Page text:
A Copenhagen theatre company has courted controversy after penning a play based on the convictions of Norwegian mass murderer Anders Behring Breivik.
Café Teatret has used Breivik’s so-called ‘extremist manifesto’, published online shortly before he killed 77 people in Norway on 22nd July last year, as the inspiration for their drama Manifesto 2083.
The play, directed by Christian Lollike, will see the right-wing extremist’s views performed as a monologue, with Christian Lollike playing the lead role. The announcement has however attracted heavy criticism, as the car bombing in Oslo and the massacre on Utøya Island still sits fresh in the minds of survivors and victims’ families six months on.
Entitled ‘2083: A European Declaration of Independence’, Brievik’s manifesto praised Denmark for being “the only Scandinavian country with some spine left”, regarding the “ideological war” against Islam. Many felt that such comments referred to the right-wing Dansk Folkeparti’s (DF) attacks against multiculturalism.
However, Pia Kjærsgaard, leader of DF, was one of the first to speak out against the new production. Writing on her Facebook profile, she said, “I find it deeply embarrassing, distasteful and shameful. Personally, I would be ashamed to go in and see the show. [Breivik] can sit back and rub his hands together because he gets all the publicity he longs for.”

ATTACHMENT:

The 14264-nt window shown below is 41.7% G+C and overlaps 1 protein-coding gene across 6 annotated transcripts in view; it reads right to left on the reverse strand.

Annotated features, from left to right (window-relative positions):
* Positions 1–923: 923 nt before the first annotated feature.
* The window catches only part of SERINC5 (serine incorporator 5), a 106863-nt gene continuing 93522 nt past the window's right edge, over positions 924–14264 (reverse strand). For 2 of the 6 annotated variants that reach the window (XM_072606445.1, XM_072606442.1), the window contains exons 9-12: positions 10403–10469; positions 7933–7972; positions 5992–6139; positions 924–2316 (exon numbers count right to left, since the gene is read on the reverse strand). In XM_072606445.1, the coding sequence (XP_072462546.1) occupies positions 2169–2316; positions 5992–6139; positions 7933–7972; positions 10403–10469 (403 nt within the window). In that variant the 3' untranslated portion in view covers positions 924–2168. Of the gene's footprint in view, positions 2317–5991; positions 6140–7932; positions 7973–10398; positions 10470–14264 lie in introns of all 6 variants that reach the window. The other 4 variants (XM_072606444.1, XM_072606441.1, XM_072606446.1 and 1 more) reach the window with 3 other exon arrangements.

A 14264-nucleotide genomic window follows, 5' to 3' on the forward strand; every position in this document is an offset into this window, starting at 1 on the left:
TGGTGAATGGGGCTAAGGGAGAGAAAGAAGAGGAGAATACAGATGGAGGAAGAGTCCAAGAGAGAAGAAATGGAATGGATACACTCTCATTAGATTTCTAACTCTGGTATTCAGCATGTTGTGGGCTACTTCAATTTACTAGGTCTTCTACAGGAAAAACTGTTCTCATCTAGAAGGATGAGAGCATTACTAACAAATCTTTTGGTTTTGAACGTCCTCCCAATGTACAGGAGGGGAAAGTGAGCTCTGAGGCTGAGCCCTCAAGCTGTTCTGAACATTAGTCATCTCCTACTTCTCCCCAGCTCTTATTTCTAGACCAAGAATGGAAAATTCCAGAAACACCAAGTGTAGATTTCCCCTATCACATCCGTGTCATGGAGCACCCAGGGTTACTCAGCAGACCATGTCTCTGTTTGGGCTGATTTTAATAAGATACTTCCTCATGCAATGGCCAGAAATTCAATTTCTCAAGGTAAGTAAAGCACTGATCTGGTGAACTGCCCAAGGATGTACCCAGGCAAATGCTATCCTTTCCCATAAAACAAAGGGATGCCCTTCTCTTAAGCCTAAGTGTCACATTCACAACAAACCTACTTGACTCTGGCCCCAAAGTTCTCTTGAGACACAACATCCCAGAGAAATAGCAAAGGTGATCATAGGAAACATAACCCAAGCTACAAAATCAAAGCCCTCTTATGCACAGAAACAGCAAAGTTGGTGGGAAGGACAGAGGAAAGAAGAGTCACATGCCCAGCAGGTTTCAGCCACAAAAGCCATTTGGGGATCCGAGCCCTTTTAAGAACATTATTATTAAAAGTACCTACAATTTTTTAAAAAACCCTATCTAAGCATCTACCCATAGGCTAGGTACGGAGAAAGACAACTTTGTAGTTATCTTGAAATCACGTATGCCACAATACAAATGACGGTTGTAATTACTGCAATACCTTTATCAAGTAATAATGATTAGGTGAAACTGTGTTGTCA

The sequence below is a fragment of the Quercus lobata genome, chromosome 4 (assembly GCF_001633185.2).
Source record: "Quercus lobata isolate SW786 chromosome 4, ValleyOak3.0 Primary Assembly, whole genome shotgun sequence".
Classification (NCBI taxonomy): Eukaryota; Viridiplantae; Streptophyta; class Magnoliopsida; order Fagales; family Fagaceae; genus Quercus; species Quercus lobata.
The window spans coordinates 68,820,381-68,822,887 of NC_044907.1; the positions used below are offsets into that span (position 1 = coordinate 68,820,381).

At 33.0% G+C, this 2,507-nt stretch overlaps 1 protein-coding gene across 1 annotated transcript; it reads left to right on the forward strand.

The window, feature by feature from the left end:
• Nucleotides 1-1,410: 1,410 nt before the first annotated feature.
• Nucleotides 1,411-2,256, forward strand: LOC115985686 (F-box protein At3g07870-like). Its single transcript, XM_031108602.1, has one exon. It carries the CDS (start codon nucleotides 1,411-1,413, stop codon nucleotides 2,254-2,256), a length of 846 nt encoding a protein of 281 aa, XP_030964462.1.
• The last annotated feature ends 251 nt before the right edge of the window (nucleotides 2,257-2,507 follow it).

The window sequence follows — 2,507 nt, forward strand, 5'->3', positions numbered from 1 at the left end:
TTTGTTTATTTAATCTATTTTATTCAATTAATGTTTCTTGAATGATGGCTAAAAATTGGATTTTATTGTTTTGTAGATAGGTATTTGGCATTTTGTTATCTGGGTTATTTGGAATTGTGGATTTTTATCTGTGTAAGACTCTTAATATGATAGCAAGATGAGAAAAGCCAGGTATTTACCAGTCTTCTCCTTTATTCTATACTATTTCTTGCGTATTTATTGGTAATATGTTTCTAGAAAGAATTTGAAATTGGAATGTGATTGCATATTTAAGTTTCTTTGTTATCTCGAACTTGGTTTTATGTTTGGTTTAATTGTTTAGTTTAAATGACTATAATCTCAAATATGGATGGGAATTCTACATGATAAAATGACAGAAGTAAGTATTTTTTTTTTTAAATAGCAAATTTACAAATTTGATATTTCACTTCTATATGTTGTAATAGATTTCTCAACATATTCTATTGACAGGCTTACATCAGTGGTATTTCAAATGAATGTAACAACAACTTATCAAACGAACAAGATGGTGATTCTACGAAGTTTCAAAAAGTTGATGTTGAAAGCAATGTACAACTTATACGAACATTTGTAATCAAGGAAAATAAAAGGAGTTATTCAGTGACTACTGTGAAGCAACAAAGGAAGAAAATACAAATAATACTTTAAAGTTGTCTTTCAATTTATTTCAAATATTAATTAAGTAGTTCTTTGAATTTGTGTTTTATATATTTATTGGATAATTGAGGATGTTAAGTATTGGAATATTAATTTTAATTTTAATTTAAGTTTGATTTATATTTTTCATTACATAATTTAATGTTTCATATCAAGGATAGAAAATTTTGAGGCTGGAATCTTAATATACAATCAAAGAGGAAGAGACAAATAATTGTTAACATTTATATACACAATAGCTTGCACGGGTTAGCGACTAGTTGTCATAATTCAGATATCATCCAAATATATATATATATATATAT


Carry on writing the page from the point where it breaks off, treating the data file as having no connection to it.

Also offended by the offering are some of the families and friends of Breivik’s many victims. Ragnar Eikeland, who lost his son at Utøya, said it is, “so offensive that I really have no words”.
“It will be an extra burden for [the victims’ families] to know that it will be performed while the court case is underway,” he told Norway’s NTB news bureau. “No-one should do something that spreads Breivik’s opinions.”
In a written submission to Politiken however, Lollike defended his artistic decision.
“Is it not precisely the task of art to help understand how something so terrible could happen?” he wrote. “Where do we go with our anger, our pain, our frustration and the big ‘why’? How could this happen? What kind of mindset and view of humanity has he filled his mind with, and where does it come from?
“Writers, journalists and analysts have sought to answer these questions based on the manifesto. They have a right to. Doesn’t theatre – based on Breivik’s manifesto and with the critical and analytical resources of the performing arts – have the right to examine these same questions?” Lollike wrote.